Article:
The Indian Army has directed its personnel to limit their online presence and not forwarding or storing sensitive data on their electronic devices as part of a month-long cyber security exercise, reports the Print. In the communication that the headquarters sent out last week, the Army has issued certain instructions clarifying the basic rules of online behaviour that should be exercised by its personnel, or face “exemplary” punishment. A person from the Army told the outlet that the exercise began last week and will continue till mid-August.
As part of the drill, the Army will conduct surprise checks on its personnel and also punish those found violating norms – this, as one Army officer told the publication will make sure that personnel don’t fall prey to “inimical agencies and their devious designs”.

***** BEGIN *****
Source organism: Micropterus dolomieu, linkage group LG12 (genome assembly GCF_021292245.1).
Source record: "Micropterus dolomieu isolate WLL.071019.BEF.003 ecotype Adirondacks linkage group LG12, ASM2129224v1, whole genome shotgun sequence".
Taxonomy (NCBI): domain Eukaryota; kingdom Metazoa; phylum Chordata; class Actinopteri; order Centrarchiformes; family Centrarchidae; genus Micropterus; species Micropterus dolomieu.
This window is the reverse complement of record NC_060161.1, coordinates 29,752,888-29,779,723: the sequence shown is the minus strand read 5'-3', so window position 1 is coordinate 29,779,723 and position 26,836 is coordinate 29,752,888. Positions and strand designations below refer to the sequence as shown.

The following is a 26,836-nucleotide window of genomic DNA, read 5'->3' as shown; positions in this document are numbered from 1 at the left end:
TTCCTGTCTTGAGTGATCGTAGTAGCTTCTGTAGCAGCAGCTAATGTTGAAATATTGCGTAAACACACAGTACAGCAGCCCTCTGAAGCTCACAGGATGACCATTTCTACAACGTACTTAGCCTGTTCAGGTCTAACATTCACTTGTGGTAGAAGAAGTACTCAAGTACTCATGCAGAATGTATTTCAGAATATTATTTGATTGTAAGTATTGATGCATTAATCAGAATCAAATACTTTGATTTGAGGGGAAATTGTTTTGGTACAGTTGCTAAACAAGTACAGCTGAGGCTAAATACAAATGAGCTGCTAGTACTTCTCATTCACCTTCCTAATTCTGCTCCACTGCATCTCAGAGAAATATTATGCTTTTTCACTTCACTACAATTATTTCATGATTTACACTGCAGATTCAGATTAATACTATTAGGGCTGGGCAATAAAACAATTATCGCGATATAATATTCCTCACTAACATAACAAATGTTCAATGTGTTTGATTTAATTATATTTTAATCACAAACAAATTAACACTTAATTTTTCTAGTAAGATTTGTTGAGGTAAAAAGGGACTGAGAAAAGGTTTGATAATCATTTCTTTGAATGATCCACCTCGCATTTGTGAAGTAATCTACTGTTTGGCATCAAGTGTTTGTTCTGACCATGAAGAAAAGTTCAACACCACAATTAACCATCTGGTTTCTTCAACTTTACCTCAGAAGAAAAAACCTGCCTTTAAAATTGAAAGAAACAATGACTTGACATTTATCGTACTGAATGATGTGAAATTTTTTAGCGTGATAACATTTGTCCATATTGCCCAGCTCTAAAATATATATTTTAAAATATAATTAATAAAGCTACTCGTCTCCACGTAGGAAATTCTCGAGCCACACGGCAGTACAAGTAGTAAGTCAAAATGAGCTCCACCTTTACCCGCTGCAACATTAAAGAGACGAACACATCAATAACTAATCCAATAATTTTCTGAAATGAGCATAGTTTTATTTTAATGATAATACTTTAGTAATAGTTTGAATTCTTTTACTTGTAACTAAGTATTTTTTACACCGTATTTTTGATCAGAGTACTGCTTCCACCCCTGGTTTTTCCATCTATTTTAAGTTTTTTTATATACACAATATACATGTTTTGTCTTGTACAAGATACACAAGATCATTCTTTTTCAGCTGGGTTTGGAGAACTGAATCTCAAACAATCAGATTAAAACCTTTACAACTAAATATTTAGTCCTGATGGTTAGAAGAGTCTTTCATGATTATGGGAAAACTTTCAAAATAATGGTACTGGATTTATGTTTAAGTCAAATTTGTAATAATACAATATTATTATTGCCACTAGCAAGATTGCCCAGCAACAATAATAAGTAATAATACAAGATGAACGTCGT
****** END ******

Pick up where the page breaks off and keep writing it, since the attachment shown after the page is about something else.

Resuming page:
Instructions by the Army: ‘Keep your identity secret’
- The Army has urged personnel not to store or forward sensitive data via electronic devices. It has also directed them to not accept friend requests from unknown people.
- Troops should ensure that only known people should be added to social media groups, and avoid being part of large WhatsApp groups. They should also avoid opening unknown email links and suspicious websites.
- Troops should refrain from posting pictures of themselves in uniform on the internet to keep their identity secret. They also need to check that they don’t give out any sensitive information while posting pictures online.
- The Army also wants its troops to keep a check on their comments about the government on topics which can have a “subversive effect”.
An Army officer informed the outlet that following the instructions, several personnel have left groups on Facebook and WhatsApp. This report comes just days after the Home Ministry had advised government officials to not access social media on official devices unless permitted in its social media and internet policy for government employees. The ministry issued a 24-page note which also directed officials not to carry out classified work on computers connected to the internet.